Anthropology | BCTC


Man dressed in red sits on the steps of a temple

What is Anthropology?

Learn about the relationships between culture, biology, & the natural environment through time & space. Anthropology prepares you to work in today's world. A world made of diverse local, national, & global environments.

As an Anthropology student, you'll learn about your own and other cultures. You'll use the latest methods & theories that promote cultural awareness & inclusion.

You'll improve your cultural awareness & understanding while mastering a range of professional skills.

Skills that are useful in any career, such as:

  • Communication
  • Problem-solving
  • Reasoning
  • Writing
  • Teamwork
  • Organization

Anthropology courses deal with human origins & development, language & culture, biology & health, and interactions among societies. You'll gain an introductory overview of these major subdisciplines of Anthropology:

  • Cultural Anthropology
  • Biological Anthropology
  • Archeology

All while pursuing a concentration in a specific area of interest.

Our Anthropology program is a two-year Associates degree. It leads to transfer to a 4-year university or college. 

Program Contact

Leon Lane, Jr.
Anthropology Program Coordinator
Newtown Campus
SEC Rm 204-D
(859) 246-6327
(859) 246-6327

Schedule an Appointment

What are my Career Choices?

Our graduates transfer to a 4-year college or university to get their bachelor's degree. Many will go on to get their graduate degree to further prepare for a career as an Anthropologist. 

Anthropologists find employment as:

  • University/College Faculty
  • Archivist
  • Curator
  • Museum Worker
  • Medical Anthropologist
  • Health Services Researcher
  • Health Services Manager
  • Social Service Researcher
  • Social Service Manager
  • Community Service Manager
  • Urban Planner
  • Regional Planner
  • Foreign Services Officer
  • Public Relations Specialist
  • Advertising Manager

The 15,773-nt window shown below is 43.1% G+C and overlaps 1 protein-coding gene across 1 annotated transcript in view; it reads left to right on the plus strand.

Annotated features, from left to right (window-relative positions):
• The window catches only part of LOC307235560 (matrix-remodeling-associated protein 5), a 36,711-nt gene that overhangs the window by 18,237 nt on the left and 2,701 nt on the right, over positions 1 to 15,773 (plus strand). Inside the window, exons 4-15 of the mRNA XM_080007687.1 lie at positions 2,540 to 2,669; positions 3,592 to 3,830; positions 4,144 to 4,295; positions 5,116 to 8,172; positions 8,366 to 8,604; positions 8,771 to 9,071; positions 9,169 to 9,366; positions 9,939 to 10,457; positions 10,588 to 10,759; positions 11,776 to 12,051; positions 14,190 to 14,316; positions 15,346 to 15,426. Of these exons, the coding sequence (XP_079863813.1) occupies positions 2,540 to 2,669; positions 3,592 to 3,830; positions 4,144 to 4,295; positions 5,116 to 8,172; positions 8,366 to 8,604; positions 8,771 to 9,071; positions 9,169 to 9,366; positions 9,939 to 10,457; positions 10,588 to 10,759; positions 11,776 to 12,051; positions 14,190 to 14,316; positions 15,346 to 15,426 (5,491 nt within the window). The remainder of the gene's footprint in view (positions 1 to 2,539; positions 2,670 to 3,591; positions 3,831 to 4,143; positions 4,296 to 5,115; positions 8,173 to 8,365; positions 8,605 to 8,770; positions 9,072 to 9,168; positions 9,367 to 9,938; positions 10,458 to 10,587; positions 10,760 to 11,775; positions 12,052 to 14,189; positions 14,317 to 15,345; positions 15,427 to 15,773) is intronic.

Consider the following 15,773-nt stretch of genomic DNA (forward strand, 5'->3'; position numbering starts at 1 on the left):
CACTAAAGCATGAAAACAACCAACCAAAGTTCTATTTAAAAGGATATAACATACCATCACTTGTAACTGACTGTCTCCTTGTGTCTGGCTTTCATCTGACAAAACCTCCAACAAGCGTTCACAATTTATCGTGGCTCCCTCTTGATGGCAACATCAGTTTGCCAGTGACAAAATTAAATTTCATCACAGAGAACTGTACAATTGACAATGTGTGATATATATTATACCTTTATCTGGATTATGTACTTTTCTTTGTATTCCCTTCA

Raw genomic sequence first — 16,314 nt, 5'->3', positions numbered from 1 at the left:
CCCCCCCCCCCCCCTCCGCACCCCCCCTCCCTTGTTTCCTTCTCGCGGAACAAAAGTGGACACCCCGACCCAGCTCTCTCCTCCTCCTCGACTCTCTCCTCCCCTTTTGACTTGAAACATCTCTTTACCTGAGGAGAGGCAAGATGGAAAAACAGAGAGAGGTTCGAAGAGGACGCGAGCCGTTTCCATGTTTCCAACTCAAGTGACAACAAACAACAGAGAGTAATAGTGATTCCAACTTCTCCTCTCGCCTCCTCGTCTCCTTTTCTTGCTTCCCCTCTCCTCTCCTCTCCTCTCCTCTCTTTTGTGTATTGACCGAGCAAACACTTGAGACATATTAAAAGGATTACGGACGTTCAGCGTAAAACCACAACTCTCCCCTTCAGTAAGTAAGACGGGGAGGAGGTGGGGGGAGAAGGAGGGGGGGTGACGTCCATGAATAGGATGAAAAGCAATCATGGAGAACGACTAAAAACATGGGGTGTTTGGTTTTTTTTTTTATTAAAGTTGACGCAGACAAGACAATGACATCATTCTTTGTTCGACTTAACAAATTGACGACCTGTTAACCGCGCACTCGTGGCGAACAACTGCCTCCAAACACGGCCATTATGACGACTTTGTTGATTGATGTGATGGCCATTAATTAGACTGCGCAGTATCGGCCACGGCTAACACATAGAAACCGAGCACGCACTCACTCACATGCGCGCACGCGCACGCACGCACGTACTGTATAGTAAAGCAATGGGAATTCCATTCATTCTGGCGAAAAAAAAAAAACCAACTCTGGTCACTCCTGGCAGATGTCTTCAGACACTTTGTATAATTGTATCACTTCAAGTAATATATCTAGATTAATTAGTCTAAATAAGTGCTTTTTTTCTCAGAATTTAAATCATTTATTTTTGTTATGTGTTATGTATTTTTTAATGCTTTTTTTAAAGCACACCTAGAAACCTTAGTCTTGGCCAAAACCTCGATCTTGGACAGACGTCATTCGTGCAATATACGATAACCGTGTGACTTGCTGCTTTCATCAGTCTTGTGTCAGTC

• Promotions Manager
  • Market Research Analyst
  • Human Resource Manager
  • Training & Development Manager
  • Forensic Anthropologist

Transfer Opportunities


Course Descriptions

This course introduces the student to the study of human cultures, past and present. It offers a comprehensive introduction to anthropology, emphasizing the concepts and methods of the major sub-fields, i.e., cultural, biological, archeology, and linguistics.

Comparative study of major world and selected regional religions with emphasis on analysis of belief, ritual, artistic expression and social organization. Eastern and Western religions are considered. (Same as RS 130.)

Directed at non-majors, this course is intended to introduce the student to the diversity of human cultural experience in the contemporary world. Goals of the course include gaining an appreciation for the common humanity and uniqueness of all cultures; to gain a sensitivity toward stereotypes and ethnocentrism, and to understand the distinctions between ethnicity and racism. The course features extended descriptions of the cultural dynamics of the culture(s) with which the instructor has worked.

The study of the lifeways and beliefs of different peoples. The objectives of the course are to foster an appreciation for the variety of cultural traditions found throughout the world, and to introduce students to anthropological concepts and methods of inquiry.

A survey of the aboriginal Indian cultures of North America, and of the impact of four centuries of British, French, Spanish, and Russian contact on the Indian communities. The course will include consideration of the status of Indians in present-day North America.

Introduces the historical development of anthropology, its role in colonialism and globalization, and types of cultural change processes. Includes discussions of how human societies have struggled for political and economic identity in a post-colonial world and for cultural survival and self-determination.

Examines the way values and behaviors related to food production and consumption are shaped by the physical and cultural environment. Draws data from non-Western and Western cultures. Discusses implications of cultural factors for contemporary issues in nutrition.

Introduces the theories, techniques, and strategies used by archaeologists to recover and interpret information about past cultures.

A survey of cultural developments in the Old World from the earliest times to the beginning stages of civilization.

Survey of the origin and growth of ancient peoples of the Americas as revealed by archaeological data.


You can earn an associate’s degree in two years if you maintain full-time status.

This information should not be considered a substitute for the KCTCS Catalog. You should always choose classes in cooperation with your faculty advisor to ensure that you meet all degree requirements.